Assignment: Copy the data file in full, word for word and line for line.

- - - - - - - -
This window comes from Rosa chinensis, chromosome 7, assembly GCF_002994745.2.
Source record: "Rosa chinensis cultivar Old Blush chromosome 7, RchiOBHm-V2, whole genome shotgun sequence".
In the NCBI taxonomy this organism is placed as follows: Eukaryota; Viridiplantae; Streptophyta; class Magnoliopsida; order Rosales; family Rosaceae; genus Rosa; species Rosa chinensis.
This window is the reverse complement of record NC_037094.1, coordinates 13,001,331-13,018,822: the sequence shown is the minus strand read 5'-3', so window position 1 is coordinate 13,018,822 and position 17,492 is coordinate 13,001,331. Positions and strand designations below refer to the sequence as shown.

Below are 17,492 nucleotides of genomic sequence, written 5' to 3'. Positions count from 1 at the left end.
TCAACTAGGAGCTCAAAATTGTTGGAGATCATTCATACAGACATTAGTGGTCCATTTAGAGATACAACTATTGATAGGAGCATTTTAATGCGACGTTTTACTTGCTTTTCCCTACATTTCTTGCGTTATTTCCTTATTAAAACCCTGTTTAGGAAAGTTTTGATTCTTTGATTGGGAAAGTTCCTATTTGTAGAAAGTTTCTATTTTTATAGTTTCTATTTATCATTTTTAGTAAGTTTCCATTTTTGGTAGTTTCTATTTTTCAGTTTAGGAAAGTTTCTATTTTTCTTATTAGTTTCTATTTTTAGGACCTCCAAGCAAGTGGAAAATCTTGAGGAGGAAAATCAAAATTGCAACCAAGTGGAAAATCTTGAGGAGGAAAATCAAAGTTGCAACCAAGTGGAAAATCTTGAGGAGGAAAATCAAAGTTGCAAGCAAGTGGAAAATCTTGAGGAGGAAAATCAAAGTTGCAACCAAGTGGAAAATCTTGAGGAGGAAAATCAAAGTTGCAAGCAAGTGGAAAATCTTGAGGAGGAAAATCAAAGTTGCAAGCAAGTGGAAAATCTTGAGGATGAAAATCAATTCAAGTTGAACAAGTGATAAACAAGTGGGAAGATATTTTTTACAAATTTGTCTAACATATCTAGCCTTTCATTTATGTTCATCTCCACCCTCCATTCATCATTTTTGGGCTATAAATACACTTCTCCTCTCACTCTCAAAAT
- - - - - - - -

This window comes from Rosa chinensis, chromosome 7, assembly GCF_002994745.2.
Source record: "Rosa chinensis cultivar Old Blush chromosome 7, RchiOBHm-V2, whole genome shotgun sequence".
In the NCBI taxonomy this organism is placed as follows: Eukaryota; Viridiplantae; Streptophyta; class Magnoliopsida; order Rosales; family Rosaceae; genus Rosa; species Rosa chinensis.
This window is the reverse complement of record NC_037094.1, coordinates 13,001,331-13,018,822: the sequence shown is the minus strand read 5'-3', so window position 1 is coordinate 13,018,822 and position 17,492 is coordinate 13,001,331. Positions and strand designations below refer to the sequence as shown.

Below are 17,492 nucleotides of genomic sequence, written 5' to 3'. Positions count from 1 at the left end.
TCAACTAGGAGCTCAAAATTGTTGGAGATCATTCATACAGACATTAGTGGTCCATTTAGAGATACAACTATTGATAGGAGCATTTTAATGCGACGTTTTACTTGCTTTTCCCTACATTTCTTGCGTTATTTCCTTATTAAAACCCTGTTTAGGAAAGTTTTGATTCTTTGATTGGGAAAGTTCCTATTTGTAGAAAGTTTCTATTTTTATAGTTTCTATTTATCATTTTTAGTAAGTTTCCATTTTTGGTAGTTTCTATTTTTCAGTTTAGGAAAGTTTCTATTTTTCTTATTAGTTTCTATTTTTAGGACCTCCAAGCAAGTGGAAAATCTTGAGGAGGAAAATCAAAATTGCAACCAAGTGGAAAATCTTGAGGAGGAAAATCAAAGTTGCAACCAAGTGGAAAATCTTGAGGAGGAAAATCAAAGTTGCAAGCAAGTGGAAAATCTTGAGGAGGAAAATCAAAGTTGCAACCAAGTGGAAAATCTTGAGGAGGAAAATCAAAGTTGCAAGCAAGTGGAAAATCTTGAGGAGGAAAATCAAAGTTGCAAGCAAGTGGAAAATCTTGAGGATGAAAATCAATTCAAGTTGAACAAGTGATAAACAAGTGGGAAGATATTTTTTACAAATTTGTCTAACATATCTAGCCTTTCATTTATGTTCATCTCCACCCTCCATTCATCATTTTTGGGCTATAAATACACTTCTCCTCTCACTCTCAAAAT